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7 Silly Weight-Loss Myths Debunked By A Dietitian

Andrea D’Ambrosio helps separate fact from fiction when it comes to popular diets (gluten-free, carb-free, fun-free) that promise quick and lasting results.

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Deep down, we all know how to maintain a healthy weight: eat a balanced diet, move your body, and talk to your doctor if that still doesn’t work. And yet, we keep getting suckered into fad diets that are at best ineffective, and at worst, expensive and dangerous. Here are seven common weight loss myths, debunked with the help of registered dietitian Andrea D’Ambrosio, owner of Dietetic Directions and spokesperson for Dietitians of Canada.

1. The alkaline diet

The hype: Touted by the likes of Elle Macpherson, Gwyneth Paltrow and Victoria Beckham, people swear their bloating, weight gain and general illness is caused by acidity in their blood (and for a hot second in history, it had celebs carrying urine-testing pH strips in their Balenciagas). To counter this, the diet prescribes eating alkaline foods like dark, leafy greens and cutting out acidic foods like alcohol and meat. 

The reality: “The foods we eat cannot change the pH level of our blood or body cells,” says D’Ambrosio — your blood will only be acid or alkaline if you’re seriously ill. Diet can affect the pH of your urine, but only because your body automatically maintains its own pH balance by excreting excess acid in urine. Acidic urine is not a marker of bad health, nor is it the cause of your weight gain.

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2. All fat is bad for you

The hype: Fat is a dirty word, and you should avoid all types of unsaturated, saturated and trans fats at all costs, especially while trying to lose weight.

The reality: Any diet that cuts something out completely is suspect. Many fats are good for you, and some aren’t associated with weight gain. Studies have shown that a high-fat Mediterranean diet, rich in olive oil and nuts, does not cause weight gain. D’Ambrosio recommends replacing saturated and trans fats, found in highly processed foods, with healthy plant-based (monounsaturated) and omega-3 (polyunsaturated) fats.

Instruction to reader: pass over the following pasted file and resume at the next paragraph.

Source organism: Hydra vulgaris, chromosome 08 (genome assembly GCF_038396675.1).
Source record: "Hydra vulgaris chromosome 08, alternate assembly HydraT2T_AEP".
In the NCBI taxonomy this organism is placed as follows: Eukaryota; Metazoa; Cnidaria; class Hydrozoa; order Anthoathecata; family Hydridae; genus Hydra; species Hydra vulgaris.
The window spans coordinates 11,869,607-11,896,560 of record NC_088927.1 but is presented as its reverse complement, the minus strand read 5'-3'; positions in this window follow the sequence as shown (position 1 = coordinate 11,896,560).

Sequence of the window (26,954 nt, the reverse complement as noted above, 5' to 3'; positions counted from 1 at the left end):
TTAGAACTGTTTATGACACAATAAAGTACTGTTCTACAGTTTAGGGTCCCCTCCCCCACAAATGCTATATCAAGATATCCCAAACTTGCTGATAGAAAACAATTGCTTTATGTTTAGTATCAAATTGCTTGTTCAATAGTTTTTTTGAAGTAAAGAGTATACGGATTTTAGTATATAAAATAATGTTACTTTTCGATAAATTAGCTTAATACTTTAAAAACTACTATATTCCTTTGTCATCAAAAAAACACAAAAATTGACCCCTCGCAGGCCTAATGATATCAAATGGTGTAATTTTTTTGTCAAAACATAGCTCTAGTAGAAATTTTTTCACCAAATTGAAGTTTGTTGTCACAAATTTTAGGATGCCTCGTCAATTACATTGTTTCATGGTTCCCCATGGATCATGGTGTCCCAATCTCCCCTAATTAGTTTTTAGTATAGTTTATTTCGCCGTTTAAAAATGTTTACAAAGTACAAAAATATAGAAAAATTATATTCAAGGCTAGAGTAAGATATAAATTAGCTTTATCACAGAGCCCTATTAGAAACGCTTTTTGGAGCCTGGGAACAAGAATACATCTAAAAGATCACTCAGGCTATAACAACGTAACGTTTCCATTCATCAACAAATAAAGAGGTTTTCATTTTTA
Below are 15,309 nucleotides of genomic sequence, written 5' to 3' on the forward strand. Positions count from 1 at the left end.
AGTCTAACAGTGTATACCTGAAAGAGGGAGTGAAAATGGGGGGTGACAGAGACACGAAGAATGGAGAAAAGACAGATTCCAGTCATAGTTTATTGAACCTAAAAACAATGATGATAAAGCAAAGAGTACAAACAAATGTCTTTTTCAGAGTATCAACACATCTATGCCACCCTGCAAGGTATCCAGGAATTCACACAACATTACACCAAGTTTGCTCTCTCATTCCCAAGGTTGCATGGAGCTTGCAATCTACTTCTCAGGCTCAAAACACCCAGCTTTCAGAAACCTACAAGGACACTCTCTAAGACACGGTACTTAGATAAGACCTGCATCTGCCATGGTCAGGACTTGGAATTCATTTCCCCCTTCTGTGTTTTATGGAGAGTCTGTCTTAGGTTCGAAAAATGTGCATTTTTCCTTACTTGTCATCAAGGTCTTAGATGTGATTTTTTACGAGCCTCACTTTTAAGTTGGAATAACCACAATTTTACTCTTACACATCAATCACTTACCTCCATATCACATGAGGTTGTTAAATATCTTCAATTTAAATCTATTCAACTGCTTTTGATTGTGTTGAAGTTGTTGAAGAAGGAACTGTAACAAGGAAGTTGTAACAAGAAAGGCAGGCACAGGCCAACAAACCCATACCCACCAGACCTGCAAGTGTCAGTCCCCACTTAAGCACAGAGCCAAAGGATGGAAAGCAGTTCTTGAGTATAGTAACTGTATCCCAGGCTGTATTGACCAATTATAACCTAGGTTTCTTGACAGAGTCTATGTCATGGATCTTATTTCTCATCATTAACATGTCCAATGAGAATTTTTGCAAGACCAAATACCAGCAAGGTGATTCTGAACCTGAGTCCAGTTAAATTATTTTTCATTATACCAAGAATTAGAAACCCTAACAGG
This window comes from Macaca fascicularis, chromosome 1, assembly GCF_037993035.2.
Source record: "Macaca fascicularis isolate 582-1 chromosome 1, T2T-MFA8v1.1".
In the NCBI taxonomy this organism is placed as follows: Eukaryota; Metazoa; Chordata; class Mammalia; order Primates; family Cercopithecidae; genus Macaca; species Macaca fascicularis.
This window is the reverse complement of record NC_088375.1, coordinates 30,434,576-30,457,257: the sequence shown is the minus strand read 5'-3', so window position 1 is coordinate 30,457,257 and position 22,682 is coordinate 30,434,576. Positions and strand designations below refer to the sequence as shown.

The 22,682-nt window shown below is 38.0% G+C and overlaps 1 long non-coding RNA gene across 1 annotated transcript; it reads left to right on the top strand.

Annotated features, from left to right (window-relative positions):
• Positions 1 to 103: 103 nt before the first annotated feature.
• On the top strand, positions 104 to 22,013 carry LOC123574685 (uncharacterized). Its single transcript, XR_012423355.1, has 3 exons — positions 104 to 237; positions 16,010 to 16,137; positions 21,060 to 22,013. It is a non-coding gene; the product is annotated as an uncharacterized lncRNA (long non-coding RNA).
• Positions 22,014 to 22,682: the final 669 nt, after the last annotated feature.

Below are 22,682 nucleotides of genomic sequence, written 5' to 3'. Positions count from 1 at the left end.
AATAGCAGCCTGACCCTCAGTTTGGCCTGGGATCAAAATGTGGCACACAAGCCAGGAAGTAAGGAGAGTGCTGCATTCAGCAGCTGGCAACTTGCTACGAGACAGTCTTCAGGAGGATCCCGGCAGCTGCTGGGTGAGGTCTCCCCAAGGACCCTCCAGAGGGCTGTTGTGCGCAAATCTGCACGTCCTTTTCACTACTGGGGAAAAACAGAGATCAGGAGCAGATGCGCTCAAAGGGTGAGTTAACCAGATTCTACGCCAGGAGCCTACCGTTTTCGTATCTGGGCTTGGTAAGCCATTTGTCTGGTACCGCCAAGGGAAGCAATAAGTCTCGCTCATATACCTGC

3. All carbs are bad for you

The hype: In the ’90s and ’00s, low-carb diets were thought to be the key to weight loss, giving even whole grains and fruits a bad rep. Unfortunately, the Atkins craze just won’t die.

The reality: Carbs in the form of whole grains and fruit are an important source of energy; the problem is refined carbohydrates and white flour products found in highly-processed packaged foods. While many people do lose weight on low-carb diets, it’s largely because they’re cutting out cakes and cookies — and the results don’t tend to last. “When our carbohydrates are cut too low, our body actually resorts to breaking down our muscle before it would go to fat tissue,” explains D’Ambrosio. “When you’re planning on losing weight, fibre [found in carbohydrates] is your friend, and carbohydrates can be used strategically to ward off hunger.”

4. Crash diets can be a good idea in the short-term

The hype: Rapid and long-lasting weight loss can be achieved by combining extreme calorie-restricting diets with high-intensity exercise.

The reality: A recent study showed that most of the contestants on the weight-loss TV show The Biggest Loser have gained back all or more of the weight they lost while on the show. Your body fights back against drastic weight loss; when you lose a ton of weight rapidly, your resting metabolism slows drastically. This means your body is no longer burning enough calories to maintain your new, thinner size for long, says D’Ambrosio. She recommends a gradual weight loss of one to two pounds week, alongside implementing lifestyle changes that are sustainable.

The Health Benefits Of Being Lazy
The Health Benefits Of Being Lazy

5. Going gluten-free helps you shed pounds

The hype: Even if you’re not gluten-sensitive, cutting gluten out of your diet will make you lose weight because you’ll be eating fewer calories.

The reality: There’s no evidence that simply getting rid of gluten will result in weight loss. Gluten substitutes may actually increase calorie content by being full of fat and sugar, says D’Ambrosio. They can actually contribute to weight gain — plus you’ll be missing out on the essential B vitamins and fibre of many gluten-filled foods.

6. Eat foods that “jump-start” your metabolism to lose weight

The hype: If you’re working out and eating well but not losing weight, a slow metabolism is to blame. Foods like green tea, black coffee and spices can speed up a metabolism. The Master Cleanse diet requires you to drink a glass of water with lemon juice and cayenne pepper every morning to “jump-start” your metabolism.

The reality: While there’s been some research suggesting that certain foods may slightly and temporarily increase metabolism, most experiments have been on animals and the research is far from conclusive. A little bump in metabolism won’t have a significant effect on long-term weight loss. “If you want your body to burn more calories at rest, then doing more resistance and strength-building exercises will help,” says D’Ambrosio, since muscle burns more calories than fat.

7. Eating infrequently causes weight loss

The hype: Skipping meals is an effective way to restrict calories and lose weight.

The reality: Most nutritionists now recommend eating smaller, more frequent meals as the key to weight loss, since skipping meals can actually slow your metabolism. “By skipping meals, we tend to get over-hungry, and we make less healthy choices at subsequent meals,” D’Ambrosio adds.

This article was originally published in August 2016 and updated in September 2017.